Safe rt-PA Administration for Ischemic Stroke During Telemedicine Consultation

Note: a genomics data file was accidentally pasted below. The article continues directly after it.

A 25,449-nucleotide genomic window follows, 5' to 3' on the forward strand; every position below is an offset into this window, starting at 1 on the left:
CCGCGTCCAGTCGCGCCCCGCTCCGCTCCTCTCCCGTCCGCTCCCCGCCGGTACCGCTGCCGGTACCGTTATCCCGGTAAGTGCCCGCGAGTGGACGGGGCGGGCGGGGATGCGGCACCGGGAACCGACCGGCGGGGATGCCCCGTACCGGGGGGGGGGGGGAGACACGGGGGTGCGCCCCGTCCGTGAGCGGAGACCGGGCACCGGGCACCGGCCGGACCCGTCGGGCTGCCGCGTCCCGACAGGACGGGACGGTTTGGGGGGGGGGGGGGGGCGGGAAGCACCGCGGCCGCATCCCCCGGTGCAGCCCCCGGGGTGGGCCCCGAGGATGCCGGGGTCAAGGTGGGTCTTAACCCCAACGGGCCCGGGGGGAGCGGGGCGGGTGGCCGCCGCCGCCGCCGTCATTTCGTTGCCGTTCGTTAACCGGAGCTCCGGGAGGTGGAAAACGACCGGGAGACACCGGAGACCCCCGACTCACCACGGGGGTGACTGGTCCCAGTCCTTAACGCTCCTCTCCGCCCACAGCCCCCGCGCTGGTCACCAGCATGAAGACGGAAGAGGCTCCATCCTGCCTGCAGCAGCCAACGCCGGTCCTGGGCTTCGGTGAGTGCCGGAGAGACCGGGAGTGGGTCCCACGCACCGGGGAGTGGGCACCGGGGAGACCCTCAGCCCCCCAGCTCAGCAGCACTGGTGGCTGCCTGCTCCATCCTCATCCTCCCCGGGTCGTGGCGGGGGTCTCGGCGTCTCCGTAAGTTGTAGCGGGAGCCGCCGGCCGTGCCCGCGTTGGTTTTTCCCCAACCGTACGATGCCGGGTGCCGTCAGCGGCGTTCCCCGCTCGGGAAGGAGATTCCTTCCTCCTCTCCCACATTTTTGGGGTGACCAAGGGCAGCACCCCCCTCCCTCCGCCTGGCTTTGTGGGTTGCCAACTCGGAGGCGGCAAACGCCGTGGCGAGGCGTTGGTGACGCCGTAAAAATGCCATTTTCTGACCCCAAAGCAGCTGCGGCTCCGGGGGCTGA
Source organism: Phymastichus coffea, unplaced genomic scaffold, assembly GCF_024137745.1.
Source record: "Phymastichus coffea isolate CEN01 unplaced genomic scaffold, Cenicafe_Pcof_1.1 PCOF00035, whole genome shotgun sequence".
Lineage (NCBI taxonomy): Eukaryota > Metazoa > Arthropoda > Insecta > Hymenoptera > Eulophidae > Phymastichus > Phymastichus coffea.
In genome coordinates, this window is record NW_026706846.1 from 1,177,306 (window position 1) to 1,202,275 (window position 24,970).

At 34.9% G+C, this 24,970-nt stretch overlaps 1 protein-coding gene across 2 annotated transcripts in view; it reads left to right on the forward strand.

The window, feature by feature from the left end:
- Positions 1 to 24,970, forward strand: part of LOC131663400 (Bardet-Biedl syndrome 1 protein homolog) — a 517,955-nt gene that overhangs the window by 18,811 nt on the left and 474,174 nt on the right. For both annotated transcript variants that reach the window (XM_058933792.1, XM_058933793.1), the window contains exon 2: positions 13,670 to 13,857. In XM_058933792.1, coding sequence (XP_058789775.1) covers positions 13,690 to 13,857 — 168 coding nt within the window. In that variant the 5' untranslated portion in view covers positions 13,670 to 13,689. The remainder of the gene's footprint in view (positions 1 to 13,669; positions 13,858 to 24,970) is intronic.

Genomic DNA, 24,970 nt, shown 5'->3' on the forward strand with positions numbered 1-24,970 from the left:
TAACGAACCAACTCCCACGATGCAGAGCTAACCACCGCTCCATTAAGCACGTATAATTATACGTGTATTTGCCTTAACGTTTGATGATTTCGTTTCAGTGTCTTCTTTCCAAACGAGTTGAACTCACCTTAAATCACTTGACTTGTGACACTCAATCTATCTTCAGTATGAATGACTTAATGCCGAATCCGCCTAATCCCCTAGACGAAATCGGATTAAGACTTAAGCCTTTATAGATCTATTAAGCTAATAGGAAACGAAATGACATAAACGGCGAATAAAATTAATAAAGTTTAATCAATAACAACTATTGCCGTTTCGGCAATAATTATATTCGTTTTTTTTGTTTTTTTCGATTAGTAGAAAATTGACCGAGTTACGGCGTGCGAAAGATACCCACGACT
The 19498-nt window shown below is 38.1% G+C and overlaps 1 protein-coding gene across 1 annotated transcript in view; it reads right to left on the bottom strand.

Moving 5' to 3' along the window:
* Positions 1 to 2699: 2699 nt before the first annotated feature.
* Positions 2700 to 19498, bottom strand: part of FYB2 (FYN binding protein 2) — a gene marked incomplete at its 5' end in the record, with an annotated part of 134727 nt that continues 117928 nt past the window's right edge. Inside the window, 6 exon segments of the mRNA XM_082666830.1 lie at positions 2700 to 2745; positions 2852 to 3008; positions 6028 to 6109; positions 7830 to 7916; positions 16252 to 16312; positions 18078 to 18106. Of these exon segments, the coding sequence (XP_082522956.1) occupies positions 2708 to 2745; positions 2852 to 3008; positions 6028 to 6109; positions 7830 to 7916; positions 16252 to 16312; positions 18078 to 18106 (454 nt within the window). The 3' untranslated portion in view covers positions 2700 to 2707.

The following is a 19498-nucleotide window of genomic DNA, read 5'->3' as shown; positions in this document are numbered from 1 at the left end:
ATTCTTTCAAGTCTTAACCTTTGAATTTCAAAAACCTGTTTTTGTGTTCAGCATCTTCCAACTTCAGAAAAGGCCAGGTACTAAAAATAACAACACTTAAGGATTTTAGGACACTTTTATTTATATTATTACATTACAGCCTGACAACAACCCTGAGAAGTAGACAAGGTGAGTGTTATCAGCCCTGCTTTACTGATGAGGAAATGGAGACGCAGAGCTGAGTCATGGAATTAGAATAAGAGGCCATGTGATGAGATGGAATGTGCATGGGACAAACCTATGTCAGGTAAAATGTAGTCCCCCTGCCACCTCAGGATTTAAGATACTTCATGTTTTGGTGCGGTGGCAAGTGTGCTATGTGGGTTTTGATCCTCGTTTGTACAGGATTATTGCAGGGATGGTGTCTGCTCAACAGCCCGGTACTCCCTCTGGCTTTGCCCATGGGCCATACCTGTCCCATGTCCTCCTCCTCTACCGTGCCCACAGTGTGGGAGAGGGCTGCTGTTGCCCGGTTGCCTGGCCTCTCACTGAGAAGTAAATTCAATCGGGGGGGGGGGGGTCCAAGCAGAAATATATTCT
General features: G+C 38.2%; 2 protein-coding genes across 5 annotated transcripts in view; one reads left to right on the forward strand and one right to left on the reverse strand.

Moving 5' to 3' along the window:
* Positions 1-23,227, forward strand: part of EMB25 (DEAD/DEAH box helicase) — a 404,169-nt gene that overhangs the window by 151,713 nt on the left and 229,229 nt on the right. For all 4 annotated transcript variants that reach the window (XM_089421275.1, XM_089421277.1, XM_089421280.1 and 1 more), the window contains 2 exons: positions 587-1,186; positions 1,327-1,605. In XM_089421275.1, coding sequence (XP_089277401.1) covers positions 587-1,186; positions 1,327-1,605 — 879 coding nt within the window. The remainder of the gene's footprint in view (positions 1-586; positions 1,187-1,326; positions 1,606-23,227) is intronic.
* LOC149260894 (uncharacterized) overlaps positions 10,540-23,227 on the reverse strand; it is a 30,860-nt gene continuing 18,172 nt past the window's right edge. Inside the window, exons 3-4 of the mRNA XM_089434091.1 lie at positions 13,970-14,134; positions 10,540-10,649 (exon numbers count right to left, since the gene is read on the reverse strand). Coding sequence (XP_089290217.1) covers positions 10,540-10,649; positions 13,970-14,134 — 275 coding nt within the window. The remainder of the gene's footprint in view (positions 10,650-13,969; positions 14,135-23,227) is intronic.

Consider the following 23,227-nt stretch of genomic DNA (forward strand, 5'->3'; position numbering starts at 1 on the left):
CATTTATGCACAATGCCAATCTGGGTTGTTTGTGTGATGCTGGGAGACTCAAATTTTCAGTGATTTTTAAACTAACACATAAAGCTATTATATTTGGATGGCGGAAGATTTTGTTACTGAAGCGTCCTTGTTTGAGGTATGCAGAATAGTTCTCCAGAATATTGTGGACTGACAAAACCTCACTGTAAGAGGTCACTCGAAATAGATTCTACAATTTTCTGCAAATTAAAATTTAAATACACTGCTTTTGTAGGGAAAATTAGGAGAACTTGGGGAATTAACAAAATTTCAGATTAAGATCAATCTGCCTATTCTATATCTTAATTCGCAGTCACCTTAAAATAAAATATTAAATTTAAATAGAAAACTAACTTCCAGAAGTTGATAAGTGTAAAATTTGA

Background: Telemedicine (TM) is emerging as a time-saving, efficient means for acute stroke evaluation. Absence of a local consulting stroke physician, and short therapeutic time window make TM an ideal alternative for providing patients at remote facilities optimal care. We describe our stroke treatment center (STC) experiences and report safety of rt-PA administration during TM consultation. Methods: The University of Maryland Medical Center (UMM) uses VTEL TC2000 units with triplexed ISDN line providing 30 fps video link to St. Mary’s Hospital, >100 miles distance. The Millard Fillmore Gates Circle Hospital (Gates) uses Sony TriniCom 3000 Plus Model 256 units with ISDN line at 256 Khz, linked to Millard Fillmore Suburban Hospital, 15 miles distance. An additional unit links to the stroke neurologist’s home. Both systems use pan, tilt and zoom camera with remote site control allowing two-way, realtime, audiovisual communication and CT transfer. Results: 2/18 patients received rt-PA during TM consultation with the UMM Brain Attack Team and 3/12 by the Gates stroke specialist. Two were treated from the home link, and three via ED to ED transmission. Transport to the consulting STC occurred after completion of lytic therapy in 4 cases; in 1 case transport occurred during treatment. 4 out of 5 patients had excellent recovery defined as NIHSSS ≤1; 1 patient initially improved, but later had clinical symptoms of reocclusion. No patient experienced complications. Remote ED staff enthusiastically request TM consultation because of 1) ease of adaptability to clinical and technical procedures, and 2) immediate two-way audiovisual access to stroke specialist. Patients and family members rate the TM experience highly at post-consultation interview. Conclusions: TM consultation increased rt-PA administration from 0% to 6%, and provided treatment options not previously available at the remote hospitals. Administration of rt-PA during TM consultation was safe and effective and the system was well-received by clinicians and patients. Lack of reimbursement for TM services will hinder widespread adaptation of this exceptional technology for remote acute stroke treatment.